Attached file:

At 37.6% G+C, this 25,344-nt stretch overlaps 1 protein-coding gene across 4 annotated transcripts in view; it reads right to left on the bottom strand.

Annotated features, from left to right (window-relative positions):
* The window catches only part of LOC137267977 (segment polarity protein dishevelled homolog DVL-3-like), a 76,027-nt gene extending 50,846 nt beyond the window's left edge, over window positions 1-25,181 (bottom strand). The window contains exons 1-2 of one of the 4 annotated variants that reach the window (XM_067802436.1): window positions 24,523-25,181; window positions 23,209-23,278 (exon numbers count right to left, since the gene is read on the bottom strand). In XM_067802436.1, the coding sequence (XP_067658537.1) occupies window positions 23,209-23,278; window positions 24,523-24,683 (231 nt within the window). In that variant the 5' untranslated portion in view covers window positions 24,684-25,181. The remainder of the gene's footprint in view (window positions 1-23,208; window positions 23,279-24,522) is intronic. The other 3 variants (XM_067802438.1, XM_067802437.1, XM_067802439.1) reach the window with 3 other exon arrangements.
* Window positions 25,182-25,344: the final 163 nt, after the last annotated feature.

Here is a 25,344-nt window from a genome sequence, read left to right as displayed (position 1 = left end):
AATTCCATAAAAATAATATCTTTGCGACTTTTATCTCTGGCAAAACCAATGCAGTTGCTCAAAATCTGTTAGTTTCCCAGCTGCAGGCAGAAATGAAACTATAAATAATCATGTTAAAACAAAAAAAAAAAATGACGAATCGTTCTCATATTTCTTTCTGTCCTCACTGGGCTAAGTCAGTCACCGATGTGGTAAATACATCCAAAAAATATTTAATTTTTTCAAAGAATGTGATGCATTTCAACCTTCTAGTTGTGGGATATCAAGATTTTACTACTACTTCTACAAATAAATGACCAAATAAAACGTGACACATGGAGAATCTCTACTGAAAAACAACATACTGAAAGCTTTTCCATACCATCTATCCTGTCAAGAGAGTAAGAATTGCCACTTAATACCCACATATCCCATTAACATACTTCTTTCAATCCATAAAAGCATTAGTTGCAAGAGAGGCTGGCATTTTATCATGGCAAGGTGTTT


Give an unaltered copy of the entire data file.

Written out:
At 37.6% G+C, this 25,344-nt stretch overlaps 1 protein-coding gene across 4 annotated transcripts in view; it reads right to left on the bottom strand.

Annotated features, from left to right (window-relative positions):
* The window catches only part of LOC137267977 (segment polarity protein dishevelled homolog DVL-3-like), a 76,027-nt gene extending 50,846 nt beyond the window's left edge, over window positions 1-25,181 (bottom strand). The window contains exons 1-2 of one of the 4 annotated variants that reach the window (XM_067802436.1): window positions 24,523-25,181; window positions 23,209-23,278 (exon numbers count right to left, since the gene is read on the bottom strand). In XM_067802436.1, the coding sequence (XP_067658537.1) occupies window positions 23,209-23,278; window positions 24,523-24,683 (231 nt within the window). In that variant the 5' untranslated portion in view covers window positions 24,684-25,181. The remainder of the gene's footprint in view (window positions 1-23,208; window positions 23,279-24,522) is intronic. The other 3 variants (XM_067802438.1, XM_067802437.1, XM_067802439.1) reach the window with 3 other exon arrangements.
* Window positions 25,182-25,344: the final 163 nt, after the last annotated feature.

Here is a 25,344-nt window from a genome sequence, read left to right as displayed (position 1 = left end):
AATTCCATAAAAATAATATCTTTGCGACTTTTATCTCTGGCAAAACCAATGCAGTTGCTCAAAATCTGTTAGTTTCCCAGCTGCAGGCAGAAATGAAACTATAAATAATCATGTTAAAACAAAAAAAAAAAATGACGAATCGTTCTCATATTTCTTTCTGTCCTCACTGGGCTAAGTCAGTCACCGATGTGGTAAATACATCCAAAAAATATTTAATTTTTTCAAAGAATGTGATGCATTTCAACCTTCTAGTTGTGGGATATCAAGATTTTACTACTACTTCTACAAATAAATGACCAAATAAAACGTGACACATGGAGAATCTCTACTGAAAAACAACATACTGAAAGCTTTTCCATACCATCTATCCTGTCAAGAGAGTAAGAATTGCCACTTAATACCCACATATCCCATTAACATACTTCTTTCAATCCATAAAAGCATTAGTTGCAAGAGAGGCTGGCATTTTATCATGGCAAGGTGTTT